George

Last edited by YoGeorge; 07-12-2008 at 08:28 AM.
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Old 07-12-2008, 05:42 AM   #12 (permalink)
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Pretty much. If you are really trying for good mileage I think you can do better with auto. I use only enough gas to get the auto to shift at 2000 rpm. With manual you have to press and release the gas a number of times. And I think that wastes gas. Yes I realize that there is some slippage in auto.

In suburban driving with my auto 2008 I got 28.2 mpg. That's only one tank but I am consistently in the 27+ mpg average. And on the highway I get 30+.

Oh yea//I'm 62 and have been driving manuals for 45 years...it gets old shifting millions of times.
As I said in an earlier post, Consumer Reports got 24 mpg in their tests with a stick, 22 mpg with an automatic. I don't know their test processes, but you could always write them a letter and tell them they didn't get better mileage with a stick

Pushing the gas would waste much more fuel in the old days when we had carbs with accelerator pumps...now we have EFI...

Compared to you, I'm just a kid at 56, have had about 40 cars, and probably have driven a half million miles in sticks (first car was a '65 Sunbeam Alpine) and another half million in automatics over the last 39 years. When I was commuting in painful stop and go driving a few years ago, I chose an automatic because shifting was getting a bit old....

But, my situation has changed, and I have to admit that I still prefer the connection between the driver and car with a stick. We've got four vehicles right now--my wife's '07 Civic with an automatic (she likes a stick but has a stop and go commute, so she chose the auto), my '91 BMW 318is which I've had since 1994 and that could *only* be a stick, our '02 Ford E150 van--which was not available with a stick, and my '09 Foz, with a stick...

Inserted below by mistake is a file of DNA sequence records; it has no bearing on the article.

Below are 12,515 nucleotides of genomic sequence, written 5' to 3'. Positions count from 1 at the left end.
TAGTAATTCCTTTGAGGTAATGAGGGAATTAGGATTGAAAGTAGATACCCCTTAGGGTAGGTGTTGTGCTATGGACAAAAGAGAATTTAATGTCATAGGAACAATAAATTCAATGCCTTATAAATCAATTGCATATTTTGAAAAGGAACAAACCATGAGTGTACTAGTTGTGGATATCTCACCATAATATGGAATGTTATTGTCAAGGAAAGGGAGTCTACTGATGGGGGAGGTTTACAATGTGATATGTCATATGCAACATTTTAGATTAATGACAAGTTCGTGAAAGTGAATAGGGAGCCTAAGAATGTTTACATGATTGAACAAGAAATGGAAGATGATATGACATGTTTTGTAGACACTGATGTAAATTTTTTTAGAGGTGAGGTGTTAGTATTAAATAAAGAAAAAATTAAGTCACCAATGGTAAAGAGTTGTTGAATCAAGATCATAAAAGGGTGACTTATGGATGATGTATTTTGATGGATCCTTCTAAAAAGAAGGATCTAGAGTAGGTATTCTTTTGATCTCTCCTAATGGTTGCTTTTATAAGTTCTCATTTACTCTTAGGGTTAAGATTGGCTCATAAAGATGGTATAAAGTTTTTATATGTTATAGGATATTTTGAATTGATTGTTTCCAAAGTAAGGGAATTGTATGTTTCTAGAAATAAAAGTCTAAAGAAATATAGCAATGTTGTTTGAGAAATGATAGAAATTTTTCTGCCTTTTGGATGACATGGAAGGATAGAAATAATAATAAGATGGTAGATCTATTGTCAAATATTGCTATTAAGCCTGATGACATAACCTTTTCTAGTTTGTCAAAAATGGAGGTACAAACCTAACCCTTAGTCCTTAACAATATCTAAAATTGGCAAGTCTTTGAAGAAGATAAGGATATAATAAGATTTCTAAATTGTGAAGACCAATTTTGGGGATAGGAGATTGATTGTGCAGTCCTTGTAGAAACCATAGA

Oh, and my 20-year-old son has a '97 BMW 318ti and is a manual trans purist as well, an oddity for his generation.

George

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Old 07-12-2008, 06:04 AM   #13 (permalink)
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Oh, and my 20-year-old son has a '97 BMW 318ti and is a manual trans purist as well, an oddity for his generation.

George
like father like son. most of my friends who drive a stick had a parent who made them. i was raised with autos until i started working for the welding supply company i'm with now. they have a couple of trucks with a manual, so i decided my next car would be too. no regrets so far. you are right though, it is an oddity for our generation. especially in the time of touch screens, dvd players and cell phones. many kids want to have an extra hand free to operate all these things. quite sad really.
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Old 07-12-2008, 06:18 AM   #14 (permalink)
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Oh yea//I'm 62 and have been driving manuals for 45 years...it gets old shifting millions of times.

Now your left leg muscle will atrophy...LOL!
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Old 07-12-2008, 06:19 AM   #15 (permalink)
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like father like son. most of my friends who drive a stick had a parent who made them. i was raised with autos until i started working for the welding supply company i'm with now. they have a couple of trucks with a manual, so i decided my next car would be too. no regrets so far. you are right though, it is an oddity for our generation. especially in the time of touch screens, dvd players and cell phones. many kids want to have an extra hand free to operate all these things. quite sad really.
I sure didn't "make him"...he's a mechanical geek (bicycle racer, been playing with computer driving sims since forever, and an engineering student in college) and when he started driving, he wanted nothing more than to learn to drive a stick in my old BMW.

When it was time to get him a car to drive to school, I got him his own BMW, which had only 136k miles on it...his ti now has 171k miles on it--he does his own work on it, and will probably push it up to a quarter million miles.